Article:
Four Crowned Martyrs.—The old guide-books to the tombs of the Roman martyrs make mention, in connection with the catacomb of Sts. Peter and Marcellinus on the Via Labicana, of the Four Crowned Martyrs (Quatuor Coronati), at whose grave the pilgrims were wont to worship (De Rossi, Roma sotterranea, I, 178-79). One of these itineraries, the “Epitome libri de locis sanctorum martyrum”, adds the names of the four martyrs—in reality five—: “IV Coronati, id est Claudius, Nicostratus, Simpronianus, Castorius, Simplicius”. These are the names of five martyrs, sculptors in the quarries of Pannonia (now a part of Austria-Hungary, southwest of the Danube), who gave up their lives for their Faith in the reign of Diocletian. The Acts of these martyrs, written by a revenue officer named Porphyrius probably in the fourth century, relates of the five sculptors that, although they raised no objections to executing such profane images as Victoria, Cupid, and the Chariot of the Sun, they refused to make a statue of Aesculapius for a heathen temple. For this they were condemned to death as Christians. They were put into leaden caskets and drowned in the River Save. This happened towards the end of 305. The foregoing account of the martyrdom of the five sculptors of Pannonia is substantially authentic; but later on a legend sprang up at Rome concerning the uatuor Coronati, according to which four Christian soldiers (cornicularii) suffered martyrdom at Rome during the reign of Diocletian, two years after the death of the five sculptors. Their offense consisted in refusing to offer sacrifice to the image of Aesculapius. The bodies of the martyrs were interred by St. Sebastian and Pope Melchiades at the third milestone on the Via Labicana, in a sandpit where rested the remains of others who had perished for the Faith. Since the names of the four martyred soldiers could not be authentically established, Pope Melchiades commanded that, the date of their death (November 8) being the same as that of the Pannonian sculptors, their anniversary should be celebrated on that day, under the names of Sts. Claudius, Nicostratus, Symphorianus, Castor, and Simplicius. This report has no historic foundation. It is merely a tenta-tive explanation of the name Quatuor Coronati, a name given to a group of really authenticated martyrs who were buried and venerated in the catacomb of Sts. Peter and Marcellinus, the real origin of which, however, is not known. They were classified with the five martyrs of Pannonia in a purely external relation-ship. Numerous manuscripts on the legend as well as the Roman Martyrology give the names of the Four Crowned Martyrs, supposed to have been revealed at a later date, as Secundus, Severianus, Carpoforus, and Victorinus. But these four martyrs were not buried in Rome, but in the catacomb of Albano; their feast was celebrated on August 7, under which date it is cited in the Roman Calendar of Feasts of 354. These martyrs of Albano have no connection with the Roman martyrs described above. Of the Four Crowned Martyrs we know only that they suffered death for the Faith and the place where they were buried. They evidently were held in great veneration at Rome, since in the fourth or fifth century a basilica was erected and dedicated to them on the Cielian Hill, probably in the neighborhood of the spot where tradition located their execution. This became one of the titular churches of Rome, was restored several times, and still stands. It is first mentioned among the signatures of a Roman council in 595. Pope Leo IV ordered the relics removed, about 850, from the Via Labicana to the church dedicated to their memory, together with the relics of the five Pannonian martyrs, which had been brought to Rome at some period now unknown. Both groups of martyrs are commemorated on November 8.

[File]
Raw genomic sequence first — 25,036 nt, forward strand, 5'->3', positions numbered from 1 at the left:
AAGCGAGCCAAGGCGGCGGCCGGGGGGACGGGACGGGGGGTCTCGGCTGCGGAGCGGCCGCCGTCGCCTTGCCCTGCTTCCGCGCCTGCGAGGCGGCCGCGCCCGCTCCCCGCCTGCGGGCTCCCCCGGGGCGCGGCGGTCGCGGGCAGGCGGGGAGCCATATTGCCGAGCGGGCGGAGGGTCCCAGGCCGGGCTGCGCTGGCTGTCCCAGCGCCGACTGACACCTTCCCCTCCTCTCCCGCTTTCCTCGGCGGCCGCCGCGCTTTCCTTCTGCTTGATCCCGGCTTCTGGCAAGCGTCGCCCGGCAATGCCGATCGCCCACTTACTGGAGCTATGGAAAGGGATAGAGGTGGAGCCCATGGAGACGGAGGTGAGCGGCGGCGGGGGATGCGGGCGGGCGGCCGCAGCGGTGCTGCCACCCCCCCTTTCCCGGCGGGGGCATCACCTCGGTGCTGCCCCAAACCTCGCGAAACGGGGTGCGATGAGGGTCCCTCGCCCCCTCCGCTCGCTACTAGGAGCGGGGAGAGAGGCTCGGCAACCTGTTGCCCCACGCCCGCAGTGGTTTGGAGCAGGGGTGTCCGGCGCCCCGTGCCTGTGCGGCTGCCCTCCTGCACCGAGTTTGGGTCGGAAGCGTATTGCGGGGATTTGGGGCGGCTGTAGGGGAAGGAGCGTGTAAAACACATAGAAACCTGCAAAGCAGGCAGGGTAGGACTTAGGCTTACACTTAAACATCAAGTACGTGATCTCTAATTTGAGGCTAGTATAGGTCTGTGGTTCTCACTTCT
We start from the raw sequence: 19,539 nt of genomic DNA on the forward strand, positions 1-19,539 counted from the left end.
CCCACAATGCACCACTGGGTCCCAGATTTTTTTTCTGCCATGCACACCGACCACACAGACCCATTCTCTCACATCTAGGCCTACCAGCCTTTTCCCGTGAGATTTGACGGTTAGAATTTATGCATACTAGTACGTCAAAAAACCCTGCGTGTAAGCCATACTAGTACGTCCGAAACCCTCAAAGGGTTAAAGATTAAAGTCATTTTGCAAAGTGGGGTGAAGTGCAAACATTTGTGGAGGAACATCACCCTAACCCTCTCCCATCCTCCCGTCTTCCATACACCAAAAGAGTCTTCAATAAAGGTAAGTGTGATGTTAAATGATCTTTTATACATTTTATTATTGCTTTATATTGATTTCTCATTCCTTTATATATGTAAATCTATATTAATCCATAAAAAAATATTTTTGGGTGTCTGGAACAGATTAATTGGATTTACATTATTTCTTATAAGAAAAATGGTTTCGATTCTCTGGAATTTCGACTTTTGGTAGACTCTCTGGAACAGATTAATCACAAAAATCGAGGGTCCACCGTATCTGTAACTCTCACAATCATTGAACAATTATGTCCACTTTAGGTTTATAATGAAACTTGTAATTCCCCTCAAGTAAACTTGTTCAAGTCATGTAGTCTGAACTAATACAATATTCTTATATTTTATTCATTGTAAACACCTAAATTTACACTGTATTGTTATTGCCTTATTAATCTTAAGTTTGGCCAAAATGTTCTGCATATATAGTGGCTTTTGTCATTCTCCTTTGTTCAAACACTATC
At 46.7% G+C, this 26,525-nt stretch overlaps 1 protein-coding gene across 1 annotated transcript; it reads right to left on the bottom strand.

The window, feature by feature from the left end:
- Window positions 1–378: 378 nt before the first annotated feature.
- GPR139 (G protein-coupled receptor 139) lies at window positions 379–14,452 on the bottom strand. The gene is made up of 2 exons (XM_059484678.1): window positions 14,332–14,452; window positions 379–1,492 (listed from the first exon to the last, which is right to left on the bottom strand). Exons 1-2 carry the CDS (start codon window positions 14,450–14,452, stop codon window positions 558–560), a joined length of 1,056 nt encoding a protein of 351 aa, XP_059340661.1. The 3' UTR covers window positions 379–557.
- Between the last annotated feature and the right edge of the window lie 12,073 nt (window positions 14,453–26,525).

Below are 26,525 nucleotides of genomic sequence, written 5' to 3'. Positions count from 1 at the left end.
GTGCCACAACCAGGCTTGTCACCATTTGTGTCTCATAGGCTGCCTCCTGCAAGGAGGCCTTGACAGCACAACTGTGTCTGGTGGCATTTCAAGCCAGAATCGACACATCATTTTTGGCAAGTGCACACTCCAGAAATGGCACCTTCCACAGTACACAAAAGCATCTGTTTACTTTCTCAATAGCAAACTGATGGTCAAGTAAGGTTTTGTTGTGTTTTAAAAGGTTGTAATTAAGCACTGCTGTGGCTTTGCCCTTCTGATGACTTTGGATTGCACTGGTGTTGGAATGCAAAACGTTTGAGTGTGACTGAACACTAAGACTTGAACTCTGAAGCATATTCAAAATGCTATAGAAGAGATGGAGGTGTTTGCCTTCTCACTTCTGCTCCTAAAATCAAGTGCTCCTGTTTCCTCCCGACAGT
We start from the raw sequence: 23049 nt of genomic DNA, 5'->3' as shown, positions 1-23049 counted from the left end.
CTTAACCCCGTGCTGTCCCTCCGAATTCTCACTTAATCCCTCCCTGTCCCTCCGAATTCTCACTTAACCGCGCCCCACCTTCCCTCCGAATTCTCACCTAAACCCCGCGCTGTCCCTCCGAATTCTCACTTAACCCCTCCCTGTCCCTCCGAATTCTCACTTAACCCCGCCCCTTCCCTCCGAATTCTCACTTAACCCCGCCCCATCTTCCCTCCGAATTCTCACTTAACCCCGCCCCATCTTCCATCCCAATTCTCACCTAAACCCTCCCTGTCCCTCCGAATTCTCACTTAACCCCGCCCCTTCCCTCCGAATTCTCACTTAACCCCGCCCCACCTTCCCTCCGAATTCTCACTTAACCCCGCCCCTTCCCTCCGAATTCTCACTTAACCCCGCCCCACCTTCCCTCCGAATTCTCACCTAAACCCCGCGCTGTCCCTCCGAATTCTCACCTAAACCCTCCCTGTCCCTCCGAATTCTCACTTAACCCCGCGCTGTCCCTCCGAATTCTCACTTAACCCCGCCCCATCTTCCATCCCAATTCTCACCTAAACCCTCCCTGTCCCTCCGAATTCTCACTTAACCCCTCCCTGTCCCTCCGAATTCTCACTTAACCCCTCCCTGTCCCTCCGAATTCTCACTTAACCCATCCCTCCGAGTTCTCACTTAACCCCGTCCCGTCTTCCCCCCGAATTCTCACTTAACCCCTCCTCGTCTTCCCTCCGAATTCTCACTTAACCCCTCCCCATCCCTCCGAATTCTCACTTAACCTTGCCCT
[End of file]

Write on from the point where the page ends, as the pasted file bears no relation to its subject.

J. P. KIRSCH